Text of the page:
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Moya v. City of Clovis

United States District Court, D. New Mexico

September 4, 2019

ROBERT G. MOYA, Plaintiff,
v.
CITY OF CLOVIS, and OFFICER BRENT AGUILAR and SARGENT JAMES GURULE, in their individual capacities and as employees of the City of Clovis, Defendants.

          ORDER GRANTING MOTION TO COMPEL

          KEVIN R. SWEAZEA UNITED STATES MAGISTRATE JUDGE.

         THIS MATTER comes before the Court on Plaintiff's motion to compel discovery responses. (Doc. 49). In two requests for production, Plaintiff sought from Defendant Brent Aguilar documents comprising his “personnel file” and those “concerning or at all relevant to any formal or informal complaint made against [him][.]” (Id., at 2). Although initially resistant, Aguilar did produce some responsive documents, but withheld others, objecting on privilege, overbreadth, relevance, undue burden, and vagueness grounds. In response to the motion, Aguilar calls the demand for his personnel file and complaints against him as “irrelevant kitchen sink requests.” He also insists he is exempted from providing “internal evaluations, disciplinary reports, ” or documentation on “promotion, demotion, or termination information; or performance assessments” that might be contained in his personnel file. (Doc. 52, at 5) (citing Cox v. N.M. Dep't Public Safety, 242 P.3d 501 (N.M. App. 2010)). Having considered the parties' submissions, the Court disagrees with Aguilar and GRANTS Plaintiff's motion.

         BACKGROUND

         On May 29, 2017, Aguilar, then an officer with the City of Clovis Police Department, allegedly released his police dog, Leo, ultimately resulting in Plaintiff's subduction and severe injury. (Doc. 1). At the time, Plaintiff says he was complying with police orders to surrender himself from behind a shed. (Id.). This lawsuit followed. In his three-count complaint, Plaintiff alleges (1) Aguilar and Sergeant James Gurule unreasonably seized him in violation of the Fourth Amendment; (2) the officers used excessive force in violation of the Fourth Amendment by allowing Leo to attack Plaintiff; and (3) the City of Clovis has a policy or custom of inadequate supervision, insufficient training, and failing to discourage constitutional violations that caused the deprivation of Plaintiff's rights. (Doc. 1)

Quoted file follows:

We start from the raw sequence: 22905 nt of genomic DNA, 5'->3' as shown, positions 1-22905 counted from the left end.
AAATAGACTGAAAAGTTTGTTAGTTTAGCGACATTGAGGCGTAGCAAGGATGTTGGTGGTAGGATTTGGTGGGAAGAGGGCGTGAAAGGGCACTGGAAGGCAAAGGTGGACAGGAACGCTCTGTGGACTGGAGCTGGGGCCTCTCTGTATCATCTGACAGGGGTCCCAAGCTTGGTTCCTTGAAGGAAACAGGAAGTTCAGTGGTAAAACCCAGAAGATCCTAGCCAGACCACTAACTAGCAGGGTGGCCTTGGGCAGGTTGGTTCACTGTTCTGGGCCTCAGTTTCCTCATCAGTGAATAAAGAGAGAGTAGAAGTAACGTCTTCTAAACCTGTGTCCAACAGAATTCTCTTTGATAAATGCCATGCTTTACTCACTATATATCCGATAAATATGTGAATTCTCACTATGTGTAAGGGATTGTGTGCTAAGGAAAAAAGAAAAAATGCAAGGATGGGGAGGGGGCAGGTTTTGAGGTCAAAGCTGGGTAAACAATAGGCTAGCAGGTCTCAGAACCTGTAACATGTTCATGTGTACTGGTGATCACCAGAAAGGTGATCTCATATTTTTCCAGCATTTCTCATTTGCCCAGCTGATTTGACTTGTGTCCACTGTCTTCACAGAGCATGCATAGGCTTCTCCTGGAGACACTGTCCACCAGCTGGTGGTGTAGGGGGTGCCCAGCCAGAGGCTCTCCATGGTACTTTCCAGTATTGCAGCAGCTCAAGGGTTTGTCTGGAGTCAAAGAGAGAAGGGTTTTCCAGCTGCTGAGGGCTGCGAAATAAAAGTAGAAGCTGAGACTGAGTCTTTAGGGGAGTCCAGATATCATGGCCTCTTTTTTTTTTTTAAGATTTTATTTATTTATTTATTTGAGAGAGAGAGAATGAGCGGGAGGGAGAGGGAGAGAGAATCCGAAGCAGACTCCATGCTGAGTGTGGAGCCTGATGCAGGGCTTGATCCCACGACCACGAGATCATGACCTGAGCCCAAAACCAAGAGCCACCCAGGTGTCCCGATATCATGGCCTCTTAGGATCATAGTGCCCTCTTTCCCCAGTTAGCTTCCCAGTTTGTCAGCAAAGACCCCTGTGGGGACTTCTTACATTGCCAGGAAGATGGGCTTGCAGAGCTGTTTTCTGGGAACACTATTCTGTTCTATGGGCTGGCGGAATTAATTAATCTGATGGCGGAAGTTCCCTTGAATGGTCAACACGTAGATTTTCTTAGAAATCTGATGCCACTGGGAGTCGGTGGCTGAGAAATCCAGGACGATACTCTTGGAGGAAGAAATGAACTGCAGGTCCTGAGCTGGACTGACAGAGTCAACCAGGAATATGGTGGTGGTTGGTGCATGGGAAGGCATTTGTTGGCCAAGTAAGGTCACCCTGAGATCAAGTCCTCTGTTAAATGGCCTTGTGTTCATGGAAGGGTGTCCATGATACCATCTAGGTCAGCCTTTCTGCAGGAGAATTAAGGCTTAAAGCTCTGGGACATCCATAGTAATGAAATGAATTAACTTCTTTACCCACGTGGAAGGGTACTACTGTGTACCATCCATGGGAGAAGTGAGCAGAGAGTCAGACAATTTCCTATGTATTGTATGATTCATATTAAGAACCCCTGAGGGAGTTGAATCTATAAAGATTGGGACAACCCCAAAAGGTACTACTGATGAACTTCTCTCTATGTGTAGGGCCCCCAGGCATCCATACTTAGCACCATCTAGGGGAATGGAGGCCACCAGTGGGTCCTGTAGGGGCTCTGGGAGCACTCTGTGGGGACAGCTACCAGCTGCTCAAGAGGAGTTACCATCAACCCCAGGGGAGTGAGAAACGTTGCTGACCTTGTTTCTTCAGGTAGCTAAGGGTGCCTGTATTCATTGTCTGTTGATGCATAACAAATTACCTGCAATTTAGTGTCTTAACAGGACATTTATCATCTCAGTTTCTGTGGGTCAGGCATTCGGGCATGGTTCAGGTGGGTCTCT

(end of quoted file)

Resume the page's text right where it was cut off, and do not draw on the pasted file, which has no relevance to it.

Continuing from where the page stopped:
As part of discovery, Plaintiff propounded, among others, the following two requests for production:

5. Any and all documents that comprise all or a part of your personnel file, including disciplinary records, and any other documents concerning your hiring, training, duties, performance, assignments, and mental and physical condition.
6. Any and all documents concerning or at all relevant to any formal or informal complaint made against or about you, from any source concerning any subject matter.

(Doc. 52-1).

         Aguilar's responses[1] cited the relevancy, breadth, and privacy concerns identified above and refused to produce responsive records. In a so-called Rule 37 letter, Plaintiff challenged Aguilar's legal bases for objecting, agreed “to a redaction of the most sensitive of personal information like address, date of birth, and social security number, ” and asked for a privilege log. (Doc. 49-1). Although Aguilar stood by his objections, he ultimately produced 178 pages from his personnel file along with a privilege log. According to the log, Aguilar refused to disclose records related to an internal investigation, investigative report, and his employment application, which, in turn, included a background check and a psychological evaluation. (Doc. 49-3).

         STANDARD

         Federal Rule of Procedure 26 allows for the discovery of “any nonprivileged matter that is relevant to any party's claim or defense and proportional to the needs of the case.” Fed.R.Civ.P. 26(b)(1). “When requested discovery appears relevant, the party objecting to production has the burden of establishing the lack of relevance by demonstrating that the request falls outside the scope set forth in Rule 26(b)(1), or that the requested discovery is of such marginal relevance that the potential harm occasioned by discovery would outweigh the ordinary presumption in favor of broad disclosure.” Shotts v. Geico Gen. Ins. Co., 2017 U.S. Dist. LEXIS 171515, at *1 (W.D. Okla. Oct. 17, 2017) (citation omitted). Likewise, where a party resists production of documents on privilege grounds, that party carries “the burden of establishing that the privilege applies.” Zander v. Craig Hosp., 743 F.Supp.2d 1225, 1231-32 (D. Colo. 2010) (citation omitted). Moreover, “the resisting party must expressly assert [the privilege] and describe the nature of the purportedly-privileged documents, ordinarily by tendering a privilege log.” Id.

         DISCUSSION

         Aguilar resists Requests for Production 5 and 6 on four grounds: they (1) impinge on the “self-critical” privilege; (2) implicate “matters of opinion” exempt from disclosure; (3) contravene a constitutional right to privacy; and (4) lack relevance. The Court rejects each basis.

         Self-critical ...


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